Oil reversed earlier gains to fall below $76 a barrel on Thursday after falls in U.S. equities and weak macroeconomic data curbed expectations for future demand growth in the world's largest oil consumer.

By 1416 GMT front-month U.S. crude was trading down $1.50 at $75.54 a barrel, after earlier jumping to $77.66. ICE Brent was down $1.25 at $75.52 a barrel.

Eugen Weinberg of Commerzbank said the oil markets are being driven by sentiment and macro indicators, rather than the demand and supply of oil.

By 1349 GMT the S&P 500 was down more than 1 per cent on the day at 1,081.52.

The sudden fall in oil prices reversed earlier rises, that had gained further traction on the 1315 GMT news that US industrial output had beaten consensus forecasts by eking out a 0.1 per cent month on month rise.

But they later extended losses after factory growth in the U.S. Mid-Atlantic region fell unexpectedly this month.

News during Asian trading that China's economic growth cooled to 10.3 percent in the second quarter in a slowdown that is likely to extend over the rest of the year, continued to exert countervailing downward pressure on prices.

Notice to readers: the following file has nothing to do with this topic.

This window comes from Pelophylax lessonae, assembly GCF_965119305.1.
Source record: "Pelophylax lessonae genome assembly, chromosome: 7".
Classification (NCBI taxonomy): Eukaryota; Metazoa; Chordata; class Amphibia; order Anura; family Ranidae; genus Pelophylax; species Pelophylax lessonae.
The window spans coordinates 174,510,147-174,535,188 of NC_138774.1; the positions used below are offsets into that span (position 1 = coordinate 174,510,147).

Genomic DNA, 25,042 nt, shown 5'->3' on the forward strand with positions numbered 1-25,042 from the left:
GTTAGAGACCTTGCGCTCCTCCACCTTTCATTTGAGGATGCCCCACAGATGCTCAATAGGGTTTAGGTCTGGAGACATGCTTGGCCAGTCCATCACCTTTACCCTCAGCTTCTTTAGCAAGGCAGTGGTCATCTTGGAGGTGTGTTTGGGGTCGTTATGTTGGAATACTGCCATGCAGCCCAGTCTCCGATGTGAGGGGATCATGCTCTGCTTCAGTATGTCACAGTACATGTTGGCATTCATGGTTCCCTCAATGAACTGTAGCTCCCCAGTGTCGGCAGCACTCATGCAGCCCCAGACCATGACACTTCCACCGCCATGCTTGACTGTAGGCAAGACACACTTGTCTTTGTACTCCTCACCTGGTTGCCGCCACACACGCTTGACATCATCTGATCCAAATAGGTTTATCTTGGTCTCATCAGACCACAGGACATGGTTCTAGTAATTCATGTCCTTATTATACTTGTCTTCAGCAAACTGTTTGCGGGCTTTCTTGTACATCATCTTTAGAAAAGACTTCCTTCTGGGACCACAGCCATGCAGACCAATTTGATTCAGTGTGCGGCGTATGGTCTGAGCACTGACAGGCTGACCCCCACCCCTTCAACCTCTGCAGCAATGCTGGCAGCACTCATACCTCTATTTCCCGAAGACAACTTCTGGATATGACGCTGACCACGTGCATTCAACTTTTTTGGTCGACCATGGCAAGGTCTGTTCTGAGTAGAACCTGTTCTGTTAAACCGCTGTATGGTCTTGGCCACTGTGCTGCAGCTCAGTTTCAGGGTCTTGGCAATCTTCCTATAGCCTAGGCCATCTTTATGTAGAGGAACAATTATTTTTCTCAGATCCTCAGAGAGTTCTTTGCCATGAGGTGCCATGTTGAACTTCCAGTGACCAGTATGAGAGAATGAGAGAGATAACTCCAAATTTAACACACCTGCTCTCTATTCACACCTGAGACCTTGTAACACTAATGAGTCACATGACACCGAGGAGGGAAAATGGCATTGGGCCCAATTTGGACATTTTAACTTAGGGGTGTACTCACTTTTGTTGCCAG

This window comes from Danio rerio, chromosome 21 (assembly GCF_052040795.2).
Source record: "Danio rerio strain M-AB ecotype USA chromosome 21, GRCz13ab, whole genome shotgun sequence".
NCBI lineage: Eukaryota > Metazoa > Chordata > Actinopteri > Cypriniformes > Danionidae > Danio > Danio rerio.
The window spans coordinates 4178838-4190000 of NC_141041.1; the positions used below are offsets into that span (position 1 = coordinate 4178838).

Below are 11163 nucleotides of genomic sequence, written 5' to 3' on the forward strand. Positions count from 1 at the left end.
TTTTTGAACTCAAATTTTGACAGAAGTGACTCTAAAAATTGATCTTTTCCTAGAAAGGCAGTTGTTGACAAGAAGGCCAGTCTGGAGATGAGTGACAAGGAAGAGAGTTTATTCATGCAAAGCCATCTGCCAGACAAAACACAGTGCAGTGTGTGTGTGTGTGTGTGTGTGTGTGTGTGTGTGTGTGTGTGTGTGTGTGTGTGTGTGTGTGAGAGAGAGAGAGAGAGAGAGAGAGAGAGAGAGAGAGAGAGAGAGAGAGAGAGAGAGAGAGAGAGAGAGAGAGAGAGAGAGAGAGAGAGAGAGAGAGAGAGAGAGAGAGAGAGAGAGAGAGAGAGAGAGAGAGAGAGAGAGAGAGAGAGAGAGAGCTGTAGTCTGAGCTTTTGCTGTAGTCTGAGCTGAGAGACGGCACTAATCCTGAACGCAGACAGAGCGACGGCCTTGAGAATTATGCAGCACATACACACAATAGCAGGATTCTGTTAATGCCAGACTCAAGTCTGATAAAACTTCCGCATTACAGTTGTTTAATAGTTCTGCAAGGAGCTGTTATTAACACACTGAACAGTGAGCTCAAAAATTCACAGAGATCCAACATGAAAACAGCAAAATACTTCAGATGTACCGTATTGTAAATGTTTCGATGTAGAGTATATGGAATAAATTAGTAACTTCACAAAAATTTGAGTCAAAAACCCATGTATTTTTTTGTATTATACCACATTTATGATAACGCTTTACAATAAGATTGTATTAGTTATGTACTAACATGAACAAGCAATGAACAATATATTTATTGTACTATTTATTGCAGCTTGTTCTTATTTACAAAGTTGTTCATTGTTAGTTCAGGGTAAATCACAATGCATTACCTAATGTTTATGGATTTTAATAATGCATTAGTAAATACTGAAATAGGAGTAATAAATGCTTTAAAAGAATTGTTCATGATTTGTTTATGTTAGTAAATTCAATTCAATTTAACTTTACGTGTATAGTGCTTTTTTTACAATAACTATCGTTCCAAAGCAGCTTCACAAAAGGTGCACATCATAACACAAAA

The doubling of oil prices from the late 2008 trough below $40 a barrel is widely attributed to improving fuel demand led by Asia, as the global economy pulls out of recession.

Anything seen as a risk to this narrative, such as the latest macroeconomic data out of China, tends to dampen sentiment in the oil market.

Earlier this week, oil prices looked set to breach a critical technical resistance level -- the 200-day moving average near $78.50 a barrel -- in a move that some thought would take oil into a new trading range straddling $80 a barrel.

But signs of weaker growth have since doused sentiment and technical analysts now see oil trading in a tight band between $76-$78 a barrel before pulling back to the low $70s.

Stocks data from the U.S. Energy Information Administration on Wednesday were widely viewed as neutral for the oil market.

A near 5 million barrel drop in crude oil was countered by larger-than-expected product builds as refiners boosted rates above 90 percent.

(Additional reporting by Alejandro Barbajosa in Singapore; editing by Alison Birrane)